Adviser: Johnnella Butler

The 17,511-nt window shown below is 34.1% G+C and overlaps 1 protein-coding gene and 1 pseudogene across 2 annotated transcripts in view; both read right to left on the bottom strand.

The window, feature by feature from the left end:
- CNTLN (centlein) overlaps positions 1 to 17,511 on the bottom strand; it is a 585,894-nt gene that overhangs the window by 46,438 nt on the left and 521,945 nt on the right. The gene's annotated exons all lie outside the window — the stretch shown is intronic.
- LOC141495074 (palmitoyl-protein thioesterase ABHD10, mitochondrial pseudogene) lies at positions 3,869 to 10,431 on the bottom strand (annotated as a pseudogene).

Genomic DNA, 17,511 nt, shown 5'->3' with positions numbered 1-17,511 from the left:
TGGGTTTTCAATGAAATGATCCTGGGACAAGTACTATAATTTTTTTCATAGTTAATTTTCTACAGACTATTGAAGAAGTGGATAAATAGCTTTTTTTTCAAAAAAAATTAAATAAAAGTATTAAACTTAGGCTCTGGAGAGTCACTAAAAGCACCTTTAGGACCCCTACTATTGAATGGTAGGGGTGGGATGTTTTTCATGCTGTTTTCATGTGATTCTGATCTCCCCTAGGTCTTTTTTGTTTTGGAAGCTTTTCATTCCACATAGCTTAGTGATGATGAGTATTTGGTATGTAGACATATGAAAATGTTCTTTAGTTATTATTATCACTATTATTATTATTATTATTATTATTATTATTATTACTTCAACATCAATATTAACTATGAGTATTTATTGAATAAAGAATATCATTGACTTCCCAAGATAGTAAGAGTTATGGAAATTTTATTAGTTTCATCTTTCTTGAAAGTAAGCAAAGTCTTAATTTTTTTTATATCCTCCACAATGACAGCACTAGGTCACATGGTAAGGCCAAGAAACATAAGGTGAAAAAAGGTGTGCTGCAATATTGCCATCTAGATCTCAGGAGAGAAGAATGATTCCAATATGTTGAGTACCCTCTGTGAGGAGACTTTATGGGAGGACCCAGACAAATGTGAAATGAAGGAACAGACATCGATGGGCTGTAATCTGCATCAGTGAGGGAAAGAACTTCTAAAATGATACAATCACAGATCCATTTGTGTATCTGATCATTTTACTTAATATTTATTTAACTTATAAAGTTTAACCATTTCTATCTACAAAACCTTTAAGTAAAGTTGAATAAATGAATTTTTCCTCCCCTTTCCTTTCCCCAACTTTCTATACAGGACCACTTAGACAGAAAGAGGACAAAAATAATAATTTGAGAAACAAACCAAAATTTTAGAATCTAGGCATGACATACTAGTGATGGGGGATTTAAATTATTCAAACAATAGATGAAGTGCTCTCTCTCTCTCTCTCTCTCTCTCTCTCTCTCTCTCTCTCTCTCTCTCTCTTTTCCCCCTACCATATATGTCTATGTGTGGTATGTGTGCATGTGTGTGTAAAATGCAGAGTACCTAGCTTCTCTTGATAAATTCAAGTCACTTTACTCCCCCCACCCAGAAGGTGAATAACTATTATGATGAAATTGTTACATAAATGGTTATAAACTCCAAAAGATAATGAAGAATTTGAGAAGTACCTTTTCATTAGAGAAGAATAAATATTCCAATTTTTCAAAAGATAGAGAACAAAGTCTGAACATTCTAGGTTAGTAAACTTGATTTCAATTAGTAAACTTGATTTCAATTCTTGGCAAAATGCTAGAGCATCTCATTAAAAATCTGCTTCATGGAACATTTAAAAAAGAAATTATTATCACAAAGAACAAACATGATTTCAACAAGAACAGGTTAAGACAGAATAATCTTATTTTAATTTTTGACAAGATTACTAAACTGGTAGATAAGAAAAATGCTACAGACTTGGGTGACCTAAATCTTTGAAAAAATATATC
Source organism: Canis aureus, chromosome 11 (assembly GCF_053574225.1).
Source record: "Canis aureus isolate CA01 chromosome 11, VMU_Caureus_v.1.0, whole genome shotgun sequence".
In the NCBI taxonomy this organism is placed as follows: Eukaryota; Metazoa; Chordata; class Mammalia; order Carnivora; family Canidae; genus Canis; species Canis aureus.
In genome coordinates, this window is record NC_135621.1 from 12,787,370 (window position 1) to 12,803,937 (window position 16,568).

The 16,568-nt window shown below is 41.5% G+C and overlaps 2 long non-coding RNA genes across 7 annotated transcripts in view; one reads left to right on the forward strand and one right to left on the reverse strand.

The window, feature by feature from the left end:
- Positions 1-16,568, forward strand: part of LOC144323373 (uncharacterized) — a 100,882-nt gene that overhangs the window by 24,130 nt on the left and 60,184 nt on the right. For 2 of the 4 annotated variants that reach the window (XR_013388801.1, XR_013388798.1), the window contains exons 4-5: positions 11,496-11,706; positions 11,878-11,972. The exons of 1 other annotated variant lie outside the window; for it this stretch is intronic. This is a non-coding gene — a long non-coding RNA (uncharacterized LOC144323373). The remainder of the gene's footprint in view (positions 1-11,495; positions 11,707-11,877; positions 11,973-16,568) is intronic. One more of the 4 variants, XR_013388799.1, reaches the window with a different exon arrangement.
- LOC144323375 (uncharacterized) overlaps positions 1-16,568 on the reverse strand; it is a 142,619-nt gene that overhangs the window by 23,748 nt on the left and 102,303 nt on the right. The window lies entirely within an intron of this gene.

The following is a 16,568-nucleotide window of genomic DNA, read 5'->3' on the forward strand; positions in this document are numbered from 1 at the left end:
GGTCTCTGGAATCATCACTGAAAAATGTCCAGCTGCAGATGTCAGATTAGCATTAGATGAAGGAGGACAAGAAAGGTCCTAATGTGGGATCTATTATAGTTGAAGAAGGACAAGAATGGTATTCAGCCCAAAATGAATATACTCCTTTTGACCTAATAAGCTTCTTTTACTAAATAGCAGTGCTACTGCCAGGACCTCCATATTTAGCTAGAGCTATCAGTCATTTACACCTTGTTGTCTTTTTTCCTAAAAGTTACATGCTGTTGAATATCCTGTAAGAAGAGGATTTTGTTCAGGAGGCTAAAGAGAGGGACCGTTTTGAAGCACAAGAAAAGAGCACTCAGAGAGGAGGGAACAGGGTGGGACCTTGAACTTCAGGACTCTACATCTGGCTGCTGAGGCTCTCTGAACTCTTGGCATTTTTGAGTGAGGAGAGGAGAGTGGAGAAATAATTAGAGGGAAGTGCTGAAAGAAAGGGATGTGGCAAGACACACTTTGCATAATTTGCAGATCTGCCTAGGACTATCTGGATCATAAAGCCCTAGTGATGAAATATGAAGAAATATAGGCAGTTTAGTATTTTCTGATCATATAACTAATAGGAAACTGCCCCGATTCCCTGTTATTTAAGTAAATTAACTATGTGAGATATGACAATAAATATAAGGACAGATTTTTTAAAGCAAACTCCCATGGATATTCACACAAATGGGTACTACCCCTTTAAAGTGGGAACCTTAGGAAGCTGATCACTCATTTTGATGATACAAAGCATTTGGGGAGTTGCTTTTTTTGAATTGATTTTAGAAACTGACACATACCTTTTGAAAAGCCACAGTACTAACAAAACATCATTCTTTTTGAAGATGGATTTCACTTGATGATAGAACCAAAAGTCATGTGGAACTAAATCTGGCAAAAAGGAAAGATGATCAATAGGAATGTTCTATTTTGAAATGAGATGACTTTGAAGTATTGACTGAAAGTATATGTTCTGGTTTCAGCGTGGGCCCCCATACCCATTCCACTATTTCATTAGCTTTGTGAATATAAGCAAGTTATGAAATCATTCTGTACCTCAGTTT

This project demonstrates how parallel rhetorical strategies of resistance and affirmation in testimonial resistance literatures by African American and Chicana women encourage consideration of the intersections between politics of race, ethnicity, gender, language, history and social reform. This study also highlights how testimony in these women's literatures allows for comparison without negation of the fundamental differences occurring within each group's cultural memory. Examination of these texts shows how memory interacts with language, temporality and representation within to illuminate collective consciousness while envisioning an individual and communal wholeness. I argue the necessity of these testimonies as functions of ethnic cultural memory to the progression of these women from fragmentation and imbalance toward wholeness and healing. I articulate this process as “reflective redemption” as an effort to re-center theory within ethnic literary traditions and in recognition of the ritual process of empowerment that these authors suggest in their treatment of protagonists' biopsychosocial ailments. I compliment my theoretical framework using Toni Cade Bambara's The Salt Eaters, Denise Chávez's Face of an Angel, Toni Morrison's only short story “Recitatif” and Helena María Viramontes' “Tears on My Pillow” because of the complex ways they portray individual and communal healing and wholeness. The overall aim is to contribute to the foundation of African American and Chicana women's studies and literary theory, to magnify parallelisms often overlooked in the analysis of American ethnic literatures, and to enter the discussion of the development of American ethnic literary theory and pedagogy.